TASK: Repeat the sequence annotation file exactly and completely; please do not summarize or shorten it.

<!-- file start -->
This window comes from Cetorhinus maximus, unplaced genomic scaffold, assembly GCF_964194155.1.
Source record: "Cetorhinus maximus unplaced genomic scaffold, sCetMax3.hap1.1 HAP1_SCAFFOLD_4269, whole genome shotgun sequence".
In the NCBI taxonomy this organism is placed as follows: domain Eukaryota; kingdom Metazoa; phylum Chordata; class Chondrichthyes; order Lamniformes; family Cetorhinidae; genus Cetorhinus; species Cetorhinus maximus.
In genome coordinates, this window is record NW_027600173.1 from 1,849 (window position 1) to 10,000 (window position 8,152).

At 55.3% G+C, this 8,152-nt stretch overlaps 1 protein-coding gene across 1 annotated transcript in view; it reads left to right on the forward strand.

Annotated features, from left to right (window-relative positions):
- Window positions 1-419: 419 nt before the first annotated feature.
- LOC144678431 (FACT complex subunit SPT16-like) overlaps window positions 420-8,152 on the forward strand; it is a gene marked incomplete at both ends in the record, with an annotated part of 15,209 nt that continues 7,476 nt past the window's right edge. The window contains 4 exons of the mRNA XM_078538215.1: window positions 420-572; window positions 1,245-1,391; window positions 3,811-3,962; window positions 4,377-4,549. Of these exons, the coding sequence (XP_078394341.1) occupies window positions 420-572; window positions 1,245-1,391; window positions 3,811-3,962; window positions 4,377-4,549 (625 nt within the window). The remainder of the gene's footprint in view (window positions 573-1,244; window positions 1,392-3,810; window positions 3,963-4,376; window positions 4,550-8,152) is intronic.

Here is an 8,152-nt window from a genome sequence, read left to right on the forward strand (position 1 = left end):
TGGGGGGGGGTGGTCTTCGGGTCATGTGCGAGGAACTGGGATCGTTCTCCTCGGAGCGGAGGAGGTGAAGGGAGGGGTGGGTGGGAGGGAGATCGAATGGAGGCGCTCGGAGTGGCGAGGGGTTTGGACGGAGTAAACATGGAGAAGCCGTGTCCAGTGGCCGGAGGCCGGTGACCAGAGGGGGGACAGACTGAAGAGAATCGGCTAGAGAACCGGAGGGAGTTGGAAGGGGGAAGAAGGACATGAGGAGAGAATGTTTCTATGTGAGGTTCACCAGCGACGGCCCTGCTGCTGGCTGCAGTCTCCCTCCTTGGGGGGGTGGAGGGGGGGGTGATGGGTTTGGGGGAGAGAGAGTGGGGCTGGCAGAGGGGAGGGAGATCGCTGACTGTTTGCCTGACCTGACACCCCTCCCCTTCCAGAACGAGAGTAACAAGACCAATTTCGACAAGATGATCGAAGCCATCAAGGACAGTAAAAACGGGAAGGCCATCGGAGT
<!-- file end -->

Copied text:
This window comes from Cetorhinus maximus, unplaced genomic scaffold, assembly GCF_964194155.1.
Source record: "Cetorhinus maximus unplaced genomic scaffold, sCetMax3.hap1.1 HAP1_SCAFFOLD_4269, whole genome shotgun sequence".
In the NCBI taxonomy this organism is placed as follows: domain Eukaryota; kingdom Metazoa; phylum Chordata; class Chondrichthyes; order Lamniformes; family Cetorhinidae; genus Cetorhinus; species Cetorhinus maximus.
In genome coordinates, this window is record NW_027600173.1 from 1,849 (window position 1) to 10,000 (window position 8,152).

At 55.3% G+C, this 8,152-nt stretch overlaps 1 protein-coding gene across 1 annotated transcript in view; it reads left to right on the forward strand.

Annotated features, from left to right (window-relative positions):
- Window positions 1-419: 419 nt before the first annotated feature.
- LOC144678431 (FACT complex subunit SPT16-like) overlaps window positions 420-8,152 on the forward strand; it is a gene marked incomplete at both ends in the record, with an annotated part of 15,209 nt that continues 7,476 nt past the window's right edge. The window contains 4 exons of the mRNA XM_078538215.1: window positions 420-572; window positions 1,245-1,391; window positions 3,811-3,962; window positions 4,377-4,549. Of these exons, the coding sequence (XP_078394341.1) occupies window positions 420-572; window positions 1,245-1,391; window positions 3,811-3,962; window positions 4,377-4,549 (625 nt within the window). The remainder of the gene's footprint in view (window positions 573-1,244; window positions 1,392-3,810; window positions 3,963-4,376; window positions 4,550-8,152) is intronic.

Here is an 8,152-nt window from a genome sequence, read left to right on the forward strand (position 1 = left end):
TGGGGGGGGGTGGTCTTCGGGTCATGTGCGAGGAACTGGGATCGTTCTCCTCGGAGCGGAGGAGGTGAAGGGAGGGGTGGGTGGGAGGGAGATCGAATGGAGGCGCTCGGAGTGGCGAGGGGTTTGGACGGAGTAAACATGGAGAAGCCGTGTCCAGTGGCCGGAGGCCGGTGACCAGAGGGGGGACAGACTGAAGAGAATCGGCTAGAGAACCGGAGGGAGTTGGAAGGGGGAAGAAGGACATGAGGAGAGAATGTTTCTATGTGAGGTTCACCAGCGACGGCCCTGCTGCTGGCTGCAGTCTCCCTCCTTGGGGGGGTGGAGGGGGGGGTGATGGGTTTGGGGGAGAGAGAGTGGGGCTGGCAGAGGGGAGGGAGATCGCTGACTGTTTGCCTGACCTGACACCCCTCCCCTTCCAGAACGAGAGTAACAAGACCAATTTCGACAAGATGATCGAAGCCATCAAGGACAGTAAAAACGGGAAGGCCATCGGAGT